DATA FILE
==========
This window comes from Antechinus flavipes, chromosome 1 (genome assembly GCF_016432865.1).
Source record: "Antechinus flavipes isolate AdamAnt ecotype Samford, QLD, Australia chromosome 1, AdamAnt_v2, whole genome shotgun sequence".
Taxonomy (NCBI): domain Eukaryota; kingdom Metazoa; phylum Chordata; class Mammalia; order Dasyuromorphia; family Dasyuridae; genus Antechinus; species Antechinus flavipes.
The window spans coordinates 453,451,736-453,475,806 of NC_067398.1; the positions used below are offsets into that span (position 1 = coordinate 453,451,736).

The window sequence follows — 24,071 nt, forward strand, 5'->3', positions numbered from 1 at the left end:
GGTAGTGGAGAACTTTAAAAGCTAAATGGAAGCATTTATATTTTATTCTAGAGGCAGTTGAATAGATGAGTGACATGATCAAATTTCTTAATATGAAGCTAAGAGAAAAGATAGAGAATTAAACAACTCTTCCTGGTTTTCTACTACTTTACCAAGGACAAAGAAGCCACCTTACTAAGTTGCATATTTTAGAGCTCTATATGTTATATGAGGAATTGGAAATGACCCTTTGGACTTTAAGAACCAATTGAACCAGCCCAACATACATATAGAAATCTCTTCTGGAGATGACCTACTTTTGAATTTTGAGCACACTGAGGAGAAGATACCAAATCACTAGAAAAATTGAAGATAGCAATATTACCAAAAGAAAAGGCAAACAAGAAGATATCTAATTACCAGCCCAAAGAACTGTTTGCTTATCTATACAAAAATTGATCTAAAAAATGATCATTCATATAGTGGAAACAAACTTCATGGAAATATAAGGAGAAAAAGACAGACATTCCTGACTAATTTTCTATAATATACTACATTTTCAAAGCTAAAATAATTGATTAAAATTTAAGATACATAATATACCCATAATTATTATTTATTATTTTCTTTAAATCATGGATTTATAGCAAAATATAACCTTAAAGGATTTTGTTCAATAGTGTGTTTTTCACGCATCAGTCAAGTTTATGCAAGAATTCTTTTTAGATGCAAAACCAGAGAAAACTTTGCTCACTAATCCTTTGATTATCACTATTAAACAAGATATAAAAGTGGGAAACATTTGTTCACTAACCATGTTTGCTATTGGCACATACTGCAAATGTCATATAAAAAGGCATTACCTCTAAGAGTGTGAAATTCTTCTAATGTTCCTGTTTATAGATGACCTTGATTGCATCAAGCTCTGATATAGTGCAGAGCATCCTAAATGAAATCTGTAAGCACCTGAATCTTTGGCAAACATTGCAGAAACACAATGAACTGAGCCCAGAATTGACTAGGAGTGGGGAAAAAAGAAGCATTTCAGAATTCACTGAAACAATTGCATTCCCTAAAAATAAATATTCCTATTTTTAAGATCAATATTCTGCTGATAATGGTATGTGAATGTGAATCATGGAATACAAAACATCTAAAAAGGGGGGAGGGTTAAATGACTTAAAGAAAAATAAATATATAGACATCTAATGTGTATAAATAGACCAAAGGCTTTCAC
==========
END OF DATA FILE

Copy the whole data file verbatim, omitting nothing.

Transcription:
This window comes from Antechinus flavipes, chromosome 1 (genome assembly GCF_016432865.1).
Source record: "Antechinus flavipes isolate AdamAnt ecotype Samford, QLD, Australia chromosome 1, AdamAnt_v2, whole genome shotgun sequence".
Taxonomy (NCBI): domain Eukaryota; kingdom Metazoa; phylum Chordata; class Mammalia; order Dasyuromorphia; family Dasyuridae; genus Antechinus; species Antechinus flavipes.
The window spans coordinates 453,451,736-453,475,806 of NC_067398.1; the positions used below are offsets into that span (position 1 = coordinate 453,451,736).

The window sequence follows — 24,071 nt, forward strand, 5'->3', positions numbered from 1 at the left end:
GGTAGTGGAGAACTTTAAAAGCTAAATGGAAGCATTTATATTTTATTCTAGAGGCAGTTGAATAGATGAGTGACATGATCAAATTTCTTAATATGAAGCTAAGAGAAAAGATAGAGAATTAAACAACTCTTCCTGGTTTTCTACTACTTTACCAAGGACAAAGAAGCCACCTTACTAAGTTGCATATTTTAGAGCTCTATATGTTATATGAGGAATTGGAAATGACCCTTTGGACTTTAAGAACCAATTGAACCAGCCCAACATACATATAGAAATCTCTTCTGGAGATGACCTACTTTTGAATTTTGAGCACACTGAGGAGAAGATACCAAATCACTAGAAAAATTGAAGATAGCAATATTACCAAAAGAAAAGGCAAACAAGAAGATATCTAATTACCAGCCCAAAGAACTGTTTGCTTATCTATACAAAAATTGATCTAAAAAATGATCATTCATATAGTGGAAACAAACTTCATGGAAATATAAGGAGAAAAAGACAGACATTCCTGACTAATTTTCTATAATATACTACATTTTCAAAGCTAAAATAATTGATTAAAATTTAAGATACATAATATACCCATAATTATTATTTATTATTTTCTTTAAATCATGGATTTATAGCAAAATATAACCTTAAAGGATTTTGTTCAATAGTGTGTTTTTCACGCATCAGTCAAGTTTATGCAAGAATTCTTTTTAGATGCAAAACCAGAGAAAACTTTGCTCACTAATCCTTTGATTATCACTATTAAACAAGATATAAAAGTGGGAAACATTTGTTCACTAACCATGTTTGCTATTGGCACATACTGCAAATGTCATATAAAAAGGCATTACCTCTAAGAGTGTGAAATTCTTCTAATGTTCCTGTTTATAGATGACCTTGATTGCATCAAGCTCTGATATAGTGCAGAGCATCCTAAATGAAATCTGTAAGCACCTGAATCTTTGGCAAACATTGCAGAAACACAATGAACTGAGCCCAGAATTGACTAGGAGTGGGGAAAAAAGAAGCATTTCAGAATTCACTGAAACAATTGCATTCCCTAAAAATAAATATTCCTATTTTTAAGATCAATATTCTGCTGATAATGGTATGTGAATGTGAATCATGGAATACAAAACATCTAAAAAGGGGGGAGGGTTAAATGACTTAAAGAAAAATAAATATATAGACATCTAATGTGTATAAATAGACCAAAGGCTTTCAC